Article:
Difference between revisions of "2010 USAJMO Problems/Problem 2"
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==Solution 3== | ==Solution 3== | ||
− | We will first look at <math>x_1</math> and <math>x_{n-2}</math>. Notice that since <math>x_{n-2}<x_{n-1}</math> condition <math>(c)</math> applies to these numbers. Therefore, <math>x_1</math> and <math>x_{n-2}</math> must sum to the only index greater than <math>x_{n-2}</math>, which is <math>x_{n-1} = 2n - x_1</math>. We also know that <math>x_{n-2} = 2n - x_2</math>. Equating, <math>x_1 + 2n - x_2 = 2n - x_1 \implies 2x_1 = x_2</math>. We can similarly force <math>x_1 + x_{n-3} = x_{n-2}</math> and <math>x_2 + x_{n-3} = x_{n-1}</math>. These both result in <math>3x_1 = x_3</math>. | + | We will first look at <math>x_1</math> and <math>x_{n-2}</math>. Notice that since <math>x_{n-2}<x_{n-1}</math> condition <math>(c)</math> applies to these numbers. Therefore, <math>x_1</math> and <math>x_{n-2}</math> must sum to the only index greater than <math>x_{n-2}</math>, which is <math>x_{n-1} = 2n - x_1</math>. We also know that <math>x_{n-2} = 2n - x_2</math>. Equating, <math>x_1 + 2n - x_2 = 2n - x_1 \implies 2x_1 = x_2</math>. We can similarly force <math>x_1 + x_{n-3} = x_{n-2}</math> and <math>x_2 + x_{n-3} = x_{n-1}</math>. These both result in <math>3x_1 = x_3</math>. It can easily be verified by induction that <math>x_k = kx_1</math>. |
− | Therefore, <math>x_{n-1} = 2n - x_1 = (n-1)x_1</math>. Taking the last equality and simplifying, we get <math>x_1 = 2</math>. | + | Therefore, <math>x_{n-1} = 2n - x_1 = (n-1)x_1</math>. Taking the last equality and simplifying, we get <math>x_1 = 2</math>. The desired sequence is <math>2, 4, 6, ... 2n-2</math>. |
+ | |||
+ | ~Leonard_my_dude~ | ||
== See Also == | == See Also == |
Latest revision as of 20:53, 25 January 2021
Problem
Let be an integer. Find, with proof, all sequences of positive integers with the following three properties:
- (a). ;
- (b). for all ;
- (c). given any two indices and (not necessarily distinct) for which , there is an index such that .
Solution
The sequence is .
Proof
We will prove that any sequence , that satisfies the given conditions, is an arithmetic progression with as both the first term and the increment. Once this is proved, condition (b) implies that . Therefore , and the sequence is just the even numbers from to . The sequence of successive even numbers clearly satisfies all three conditions, and we are done.
First a degenerate case. If , there is only one element , and condition (b) gives or . Conditions (a) and (c) are vacuously true.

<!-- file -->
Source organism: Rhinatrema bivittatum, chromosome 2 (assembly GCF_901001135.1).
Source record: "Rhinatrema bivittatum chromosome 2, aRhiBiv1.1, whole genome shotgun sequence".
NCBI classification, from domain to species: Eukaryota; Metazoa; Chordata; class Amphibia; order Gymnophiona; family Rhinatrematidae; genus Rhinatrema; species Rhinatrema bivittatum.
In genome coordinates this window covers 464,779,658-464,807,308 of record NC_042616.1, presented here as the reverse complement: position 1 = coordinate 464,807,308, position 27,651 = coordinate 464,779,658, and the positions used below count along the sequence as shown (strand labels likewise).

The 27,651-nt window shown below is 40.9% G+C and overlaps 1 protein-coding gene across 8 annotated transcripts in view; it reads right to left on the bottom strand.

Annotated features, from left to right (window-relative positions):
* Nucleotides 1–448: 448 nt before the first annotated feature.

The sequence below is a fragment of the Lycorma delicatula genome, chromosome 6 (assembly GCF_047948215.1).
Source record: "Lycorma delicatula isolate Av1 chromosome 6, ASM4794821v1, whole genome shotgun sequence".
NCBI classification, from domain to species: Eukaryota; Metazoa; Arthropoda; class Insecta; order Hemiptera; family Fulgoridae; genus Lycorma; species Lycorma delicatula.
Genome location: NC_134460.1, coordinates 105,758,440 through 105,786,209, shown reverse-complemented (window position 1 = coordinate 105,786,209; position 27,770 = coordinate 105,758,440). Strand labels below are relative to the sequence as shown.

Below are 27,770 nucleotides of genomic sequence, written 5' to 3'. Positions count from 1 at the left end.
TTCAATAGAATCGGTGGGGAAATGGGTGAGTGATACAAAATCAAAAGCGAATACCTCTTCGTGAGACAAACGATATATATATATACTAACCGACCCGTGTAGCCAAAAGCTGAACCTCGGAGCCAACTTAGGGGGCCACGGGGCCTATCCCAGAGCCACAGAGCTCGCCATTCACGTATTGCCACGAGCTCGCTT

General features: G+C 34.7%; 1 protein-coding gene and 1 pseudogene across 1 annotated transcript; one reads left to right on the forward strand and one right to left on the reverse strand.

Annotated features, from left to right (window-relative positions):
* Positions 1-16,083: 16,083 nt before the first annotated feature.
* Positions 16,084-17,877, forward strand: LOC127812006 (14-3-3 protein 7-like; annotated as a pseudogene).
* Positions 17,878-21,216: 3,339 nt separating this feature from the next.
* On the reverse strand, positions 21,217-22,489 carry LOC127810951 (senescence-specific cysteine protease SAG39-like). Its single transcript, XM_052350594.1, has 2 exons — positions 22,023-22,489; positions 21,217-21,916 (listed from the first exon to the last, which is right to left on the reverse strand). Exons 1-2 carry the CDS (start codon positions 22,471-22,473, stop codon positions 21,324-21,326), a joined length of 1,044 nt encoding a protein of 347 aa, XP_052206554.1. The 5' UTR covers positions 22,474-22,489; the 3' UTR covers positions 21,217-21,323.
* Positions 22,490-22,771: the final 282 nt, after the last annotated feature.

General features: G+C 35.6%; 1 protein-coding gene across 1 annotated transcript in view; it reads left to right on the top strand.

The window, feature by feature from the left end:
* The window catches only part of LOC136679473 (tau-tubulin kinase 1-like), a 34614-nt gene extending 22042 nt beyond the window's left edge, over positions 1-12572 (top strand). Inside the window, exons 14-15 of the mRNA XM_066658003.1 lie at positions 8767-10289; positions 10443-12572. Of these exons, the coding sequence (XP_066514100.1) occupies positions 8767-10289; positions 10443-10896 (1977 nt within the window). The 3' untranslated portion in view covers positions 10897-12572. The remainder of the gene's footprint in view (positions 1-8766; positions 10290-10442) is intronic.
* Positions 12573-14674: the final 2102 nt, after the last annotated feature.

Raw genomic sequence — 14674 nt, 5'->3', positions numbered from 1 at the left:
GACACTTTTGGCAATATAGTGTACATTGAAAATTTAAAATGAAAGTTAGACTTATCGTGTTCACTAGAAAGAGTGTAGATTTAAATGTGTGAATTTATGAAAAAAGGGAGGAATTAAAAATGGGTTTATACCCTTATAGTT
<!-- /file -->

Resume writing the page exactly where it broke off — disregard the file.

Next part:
Otherwise, for , we will prove by induction on that the difference for all , which makes all the differences , i.e. the sequence is an arithmetic progression with as the first term and increment as promised.
So first the case. With , exists and is less than by condition (a). Now since by condition (b) , we conclude that , and therefore by condition (c) for some . Now, since , and can only be . So .
Now for the induction step on all values of . Suppose we have shown that for all , . If we are done, otherwise , and by condition (c) for some . This is larger than , but smaller than by the inductive hypothesis. It then follows that , the only element of the sequence between and . This establishes the result for .
So, by induction for all , which completes the proof.
Solution 2
The claim is that in this sequence, if there are elements where , such that , then the sequence contains every number less than .
Proof: Let and be the numbers less than such that . We take this sequence modulo . This means that if is an element in this sequence then is as well. are all elements in the sequence. Clearly, one of and is less than , which means that are in this sequence modulo . Now we want to show every number is achievable. We have already established that and are relatively prime, so by euclidean algorithm, if we take the positive difference of and every time, we will get that is in our sequence. Then, we can simply add or subtract as many times from as desired to get every single number.
We have proved that there are no two numbers that can be relatively prime in our sequence, implying that no two consecutive numbers can be in this sequence. Because our sequence has terms, our sequence must be one of or , the latter obviously fails, so is our only possible sequence.
Solution 3
We will first look at and . Notice that since condition applies to these numbers. Therefore, and must sum to the only index greater than , which is . We also know that . Equating, . We can similarly force and . These both result in . It can easily be verified by induction that .
Therefore, . Taking the last equality and simplifying, we get . The desired sequence is .
~Leonard_my_dude~
See Also
2010 USAJMO (Problems • Resources) | ||
Preceded by Problem 1 |
Followed by Problem 3 | |
1 • 2 • 3 • 4 • 5 • 6 | ||
All USAJMO Problems and Solutions |
The problems on this page are copyrighted by the Mathematical Association of America's American Mathematics Competitions.